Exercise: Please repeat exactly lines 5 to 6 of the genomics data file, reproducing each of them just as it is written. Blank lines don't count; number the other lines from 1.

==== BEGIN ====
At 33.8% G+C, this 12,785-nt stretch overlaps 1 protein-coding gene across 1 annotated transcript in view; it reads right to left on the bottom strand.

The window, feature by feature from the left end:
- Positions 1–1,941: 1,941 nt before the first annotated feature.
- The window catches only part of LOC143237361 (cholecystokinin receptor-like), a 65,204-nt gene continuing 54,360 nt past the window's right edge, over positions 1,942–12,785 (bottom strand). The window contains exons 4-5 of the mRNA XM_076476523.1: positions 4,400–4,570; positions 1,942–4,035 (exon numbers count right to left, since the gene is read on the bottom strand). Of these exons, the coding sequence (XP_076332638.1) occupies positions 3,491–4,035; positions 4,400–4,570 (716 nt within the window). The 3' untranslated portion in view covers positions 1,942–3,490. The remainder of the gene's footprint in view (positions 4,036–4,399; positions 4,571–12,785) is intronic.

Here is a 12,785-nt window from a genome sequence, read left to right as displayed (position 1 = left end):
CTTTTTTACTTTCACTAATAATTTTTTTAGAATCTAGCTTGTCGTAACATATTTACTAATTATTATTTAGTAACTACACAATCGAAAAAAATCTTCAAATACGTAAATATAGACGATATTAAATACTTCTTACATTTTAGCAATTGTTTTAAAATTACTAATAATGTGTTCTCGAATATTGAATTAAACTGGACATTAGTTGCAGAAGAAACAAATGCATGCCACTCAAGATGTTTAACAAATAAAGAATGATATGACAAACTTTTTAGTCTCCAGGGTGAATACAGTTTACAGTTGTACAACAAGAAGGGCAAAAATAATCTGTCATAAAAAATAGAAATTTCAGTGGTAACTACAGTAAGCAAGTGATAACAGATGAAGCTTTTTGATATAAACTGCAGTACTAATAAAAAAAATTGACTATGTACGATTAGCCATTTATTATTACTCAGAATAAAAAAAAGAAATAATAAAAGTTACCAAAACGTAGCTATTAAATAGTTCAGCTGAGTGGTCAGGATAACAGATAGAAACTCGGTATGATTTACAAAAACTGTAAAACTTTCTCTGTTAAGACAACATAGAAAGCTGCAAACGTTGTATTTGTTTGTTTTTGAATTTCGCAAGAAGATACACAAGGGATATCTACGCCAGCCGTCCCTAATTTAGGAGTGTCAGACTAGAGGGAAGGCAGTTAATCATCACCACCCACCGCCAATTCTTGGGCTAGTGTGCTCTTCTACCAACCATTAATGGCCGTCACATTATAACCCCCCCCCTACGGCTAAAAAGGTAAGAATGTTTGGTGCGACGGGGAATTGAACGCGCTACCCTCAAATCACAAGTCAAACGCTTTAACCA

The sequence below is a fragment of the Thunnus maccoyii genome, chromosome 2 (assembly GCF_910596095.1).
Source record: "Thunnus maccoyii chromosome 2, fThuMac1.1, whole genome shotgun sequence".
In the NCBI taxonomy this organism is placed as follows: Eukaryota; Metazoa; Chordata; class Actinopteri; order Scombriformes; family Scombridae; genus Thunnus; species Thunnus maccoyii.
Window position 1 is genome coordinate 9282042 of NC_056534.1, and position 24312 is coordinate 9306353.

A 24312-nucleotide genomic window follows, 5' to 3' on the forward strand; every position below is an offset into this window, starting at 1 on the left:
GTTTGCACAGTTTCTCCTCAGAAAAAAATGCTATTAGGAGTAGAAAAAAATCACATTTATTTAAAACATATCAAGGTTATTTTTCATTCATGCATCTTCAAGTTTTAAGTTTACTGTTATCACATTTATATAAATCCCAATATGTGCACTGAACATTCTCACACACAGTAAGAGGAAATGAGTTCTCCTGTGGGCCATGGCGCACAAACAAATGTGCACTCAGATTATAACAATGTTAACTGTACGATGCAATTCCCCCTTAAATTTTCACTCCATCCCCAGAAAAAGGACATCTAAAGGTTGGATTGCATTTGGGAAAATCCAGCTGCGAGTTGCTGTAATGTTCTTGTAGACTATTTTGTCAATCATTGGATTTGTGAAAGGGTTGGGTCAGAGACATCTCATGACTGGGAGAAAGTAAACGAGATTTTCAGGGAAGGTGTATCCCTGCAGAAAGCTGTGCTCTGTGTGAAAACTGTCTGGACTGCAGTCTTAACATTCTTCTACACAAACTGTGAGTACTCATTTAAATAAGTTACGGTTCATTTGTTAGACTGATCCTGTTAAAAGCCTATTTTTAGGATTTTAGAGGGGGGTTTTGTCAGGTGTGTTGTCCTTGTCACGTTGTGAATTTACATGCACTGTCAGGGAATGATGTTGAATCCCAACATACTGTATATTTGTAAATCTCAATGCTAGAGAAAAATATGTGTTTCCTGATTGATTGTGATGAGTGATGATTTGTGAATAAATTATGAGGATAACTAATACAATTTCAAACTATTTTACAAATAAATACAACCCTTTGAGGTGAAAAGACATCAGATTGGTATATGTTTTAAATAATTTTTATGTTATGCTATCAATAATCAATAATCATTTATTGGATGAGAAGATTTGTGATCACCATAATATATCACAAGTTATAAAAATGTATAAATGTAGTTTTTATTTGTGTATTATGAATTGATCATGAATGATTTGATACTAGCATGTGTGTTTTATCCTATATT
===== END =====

Here is a 12,785-nt window from a genome sequence, read left to right as displayed (position 1 = left end):
CTTTTTTACTTTCACTAATAATTTTTTTAGAATCTAGCTTGTCGTAACATATTTACTAATTATTATTTAGTAACTACACAATCGAAAAAAATCTTCAAATACGTAAATATAGACGATATTAAATACTTCTTACATTTTAGCAATTGTTTTAAAATTACTAATAATGTGTTCTCGAATATTGAATTAAACTGGACATTAGTTGCAGAAGAAACAAATGCATGCCACTCAAGATGTTTAACAAATAAAGAATGATATGACAAACTTTTTAGTCTCCAGGGTGAATACAGTTTACAGTTGTACAACAAGAAGGGCAAAAATAATCTGTCATAAAAAATAGAAATTTCAGTGGTAACTACAGTAAGCAAGTGATAACAGATGAAGCTTTTTGATATAAACTGCAGTACTAATAAAAAAAATTGACTATGTACGATTAGCCATTTATTATTACTCAGAATAAAAAAAAGAAATAATAAAAGTTACCAAAACGTAGCTATTAAATAGTTCAGCTGAGTGGTCAGGATAACAGATAGAAACTCGGTATGATTTACAAAAACTGTAAAACTTTCTCTGTTAAGACAACATAGAAAGCTGCAAACGTTGTATTTGTTTGTTTTTGAATTTCGCAAGAAGATACACAAGGGATATCTACGCCAGCCGTCCCTAATTTAGGAGTGTCAGACTAGAGGGAAGGCAGTTAATCATCACCACCCACCGCCAATTCTTGGGCTAGTGTGCTCTTCTACCAACCATTAATGGCCGTCACATTATAACCCCCCCCCTACGGCTAAAAAGGTAAGAATGTTTGGTGCGACGGGGAATTGAACGCGCTACCCTCAAATCACAAGTCAAACGCTTTAACCA